In short, we recommend starting with the simple essentials that offer a real, tangible benefit – perhaps some smart lights that can change color on command, or a smart themostat that will automate your heating and save money on your bills. Once you’re comfortable, move on to the next thing.

5. Not keeping things updated

best smart lock: Level Touch Edition Bluetooth Smart Lock

(Image credit: Level)

While smart home technology can make your life easier, it does potentially open you up to a whole host of security risks. Nobody can remotely hack a traditional deadbolt, but with smart locks that’s a theoretical possibility.

The flip side to this is that network-connected tech can be updated, and the big manufacturers will often send out firmware updates to their devices closing security loopholes, fixing niggling bugs and even adding new functionality.

If you don’t take advantage, you’re leaving yourself at risk, so check in every so often and see if anything needs downloading to keep everything running smoothly. Most will have an automatic update setting so you can outsource it to the devices themselves, though if you do it manually you can look up what each update entails to make sure you want it.

6. Cheaping out on components

If you’re buying a lot at once, it can be tempting to get the cheapest option with the same functionality. Smart-home tech has really come down in price and you might be getting a veritable bargain.

But there’s a risk here — and it chiefly comes to the above point about security. If you buy a no-name smart home component, the chances of the company taking security seriously, or offering long-term support are significantly lower.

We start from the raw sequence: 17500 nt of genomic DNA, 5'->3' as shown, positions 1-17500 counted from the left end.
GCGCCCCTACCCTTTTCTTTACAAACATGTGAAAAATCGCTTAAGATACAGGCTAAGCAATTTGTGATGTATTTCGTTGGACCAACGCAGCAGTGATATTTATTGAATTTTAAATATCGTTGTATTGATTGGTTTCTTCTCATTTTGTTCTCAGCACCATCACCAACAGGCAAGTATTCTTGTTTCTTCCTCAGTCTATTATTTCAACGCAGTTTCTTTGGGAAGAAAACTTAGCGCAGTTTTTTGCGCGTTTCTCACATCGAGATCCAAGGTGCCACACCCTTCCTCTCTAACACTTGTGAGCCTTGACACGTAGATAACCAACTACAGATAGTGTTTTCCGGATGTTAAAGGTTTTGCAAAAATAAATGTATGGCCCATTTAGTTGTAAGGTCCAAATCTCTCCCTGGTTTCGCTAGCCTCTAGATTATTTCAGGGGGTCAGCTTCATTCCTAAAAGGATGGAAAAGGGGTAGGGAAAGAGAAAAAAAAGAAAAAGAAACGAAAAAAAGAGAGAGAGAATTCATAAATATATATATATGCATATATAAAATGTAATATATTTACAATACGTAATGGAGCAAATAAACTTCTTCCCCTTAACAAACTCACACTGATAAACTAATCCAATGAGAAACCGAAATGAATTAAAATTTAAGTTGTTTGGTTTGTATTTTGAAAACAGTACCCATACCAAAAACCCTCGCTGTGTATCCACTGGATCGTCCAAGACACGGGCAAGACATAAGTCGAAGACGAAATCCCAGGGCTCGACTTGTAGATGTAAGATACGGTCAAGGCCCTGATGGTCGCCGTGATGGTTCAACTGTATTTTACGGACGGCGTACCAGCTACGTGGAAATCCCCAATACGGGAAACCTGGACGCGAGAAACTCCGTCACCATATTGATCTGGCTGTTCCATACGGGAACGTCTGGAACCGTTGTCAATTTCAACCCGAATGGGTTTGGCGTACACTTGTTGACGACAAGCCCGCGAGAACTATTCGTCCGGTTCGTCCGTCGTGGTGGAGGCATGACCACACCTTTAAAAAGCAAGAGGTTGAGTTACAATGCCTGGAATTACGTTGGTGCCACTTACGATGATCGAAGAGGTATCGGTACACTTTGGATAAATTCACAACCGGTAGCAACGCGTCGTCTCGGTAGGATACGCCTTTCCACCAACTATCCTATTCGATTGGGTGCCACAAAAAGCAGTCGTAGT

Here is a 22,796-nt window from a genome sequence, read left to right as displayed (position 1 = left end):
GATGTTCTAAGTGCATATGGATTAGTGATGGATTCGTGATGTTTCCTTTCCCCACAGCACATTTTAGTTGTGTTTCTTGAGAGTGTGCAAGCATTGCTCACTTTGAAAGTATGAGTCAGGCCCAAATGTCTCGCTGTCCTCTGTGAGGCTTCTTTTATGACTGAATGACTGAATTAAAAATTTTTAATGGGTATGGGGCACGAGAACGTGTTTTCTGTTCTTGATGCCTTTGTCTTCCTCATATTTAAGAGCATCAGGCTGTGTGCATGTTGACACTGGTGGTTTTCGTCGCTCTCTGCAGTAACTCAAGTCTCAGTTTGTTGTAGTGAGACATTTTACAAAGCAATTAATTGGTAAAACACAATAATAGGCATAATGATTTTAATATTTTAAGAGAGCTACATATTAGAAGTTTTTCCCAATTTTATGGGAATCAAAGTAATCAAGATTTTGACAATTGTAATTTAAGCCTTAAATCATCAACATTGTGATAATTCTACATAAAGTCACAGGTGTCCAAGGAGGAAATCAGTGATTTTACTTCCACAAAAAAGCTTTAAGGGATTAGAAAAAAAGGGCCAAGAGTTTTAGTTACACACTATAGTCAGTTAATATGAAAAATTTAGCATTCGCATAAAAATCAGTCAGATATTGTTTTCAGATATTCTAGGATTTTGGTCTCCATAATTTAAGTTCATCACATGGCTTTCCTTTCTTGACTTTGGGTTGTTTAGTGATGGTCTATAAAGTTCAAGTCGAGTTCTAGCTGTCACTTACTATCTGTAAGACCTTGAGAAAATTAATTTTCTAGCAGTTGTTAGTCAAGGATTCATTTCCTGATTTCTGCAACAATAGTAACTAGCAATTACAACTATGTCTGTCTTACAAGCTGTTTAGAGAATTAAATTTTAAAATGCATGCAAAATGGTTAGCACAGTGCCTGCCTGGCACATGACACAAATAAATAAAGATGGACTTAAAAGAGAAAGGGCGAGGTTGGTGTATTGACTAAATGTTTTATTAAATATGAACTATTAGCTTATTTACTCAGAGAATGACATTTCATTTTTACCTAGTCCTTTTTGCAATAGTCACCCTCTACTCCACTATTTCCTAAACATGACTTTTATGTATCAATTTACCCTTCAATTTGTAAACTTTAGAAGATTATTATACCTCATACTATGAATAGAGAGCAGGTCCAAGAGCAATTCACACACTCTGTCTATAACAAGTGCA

It may be fine to roll the dice with a smart bulb or two, but we wouldn’t recommend cheaping out on a smart lock or a security camera. Your home security is at stake, if the company doesn’t fix security flaws promptly, after all.

If you disregard this warning, at the very least make sure you change the default password to something secure. Smart home tech can be hacked into remotely with relative ease if users don’t take the time to change “admin” to something unique to them.

7. Not ensuring everyone in the home can use it

Quite often, setting up a smart home can be a solo project, with one person taking the lead in buying, installing and maintaining the smart home. But if you live with others, it’s important they can actually use the technology too!

That may be as simple as getting them to install the apps and showing them how everything is controlled, but if they’re not tech-savvy then you may want to connect each smart device to a smart speaker to be easily controlled by the voice.

Better yet, you could purchase a smart home control panel like the Amazon Echo Hub. Make it easily accessible, show those you live with how to use it, and everyone can benefit from the smart home upgrades you’ve introduced!

Alan Martin

Freelance contributor Alan has been writing about tech for over a decade, covering phones, drones and everything in between. Previously Deputy Editor of tech site Alphr, his words are found all over the web and in the occasional magazine too. He often writes for T3 and Tom's Guide. When not weighing up the pros and cons of the latest smartwatch, you'll probably find him tackling his ever-growing games backlog. Or, more likely, playing Spelunky for the millionth time.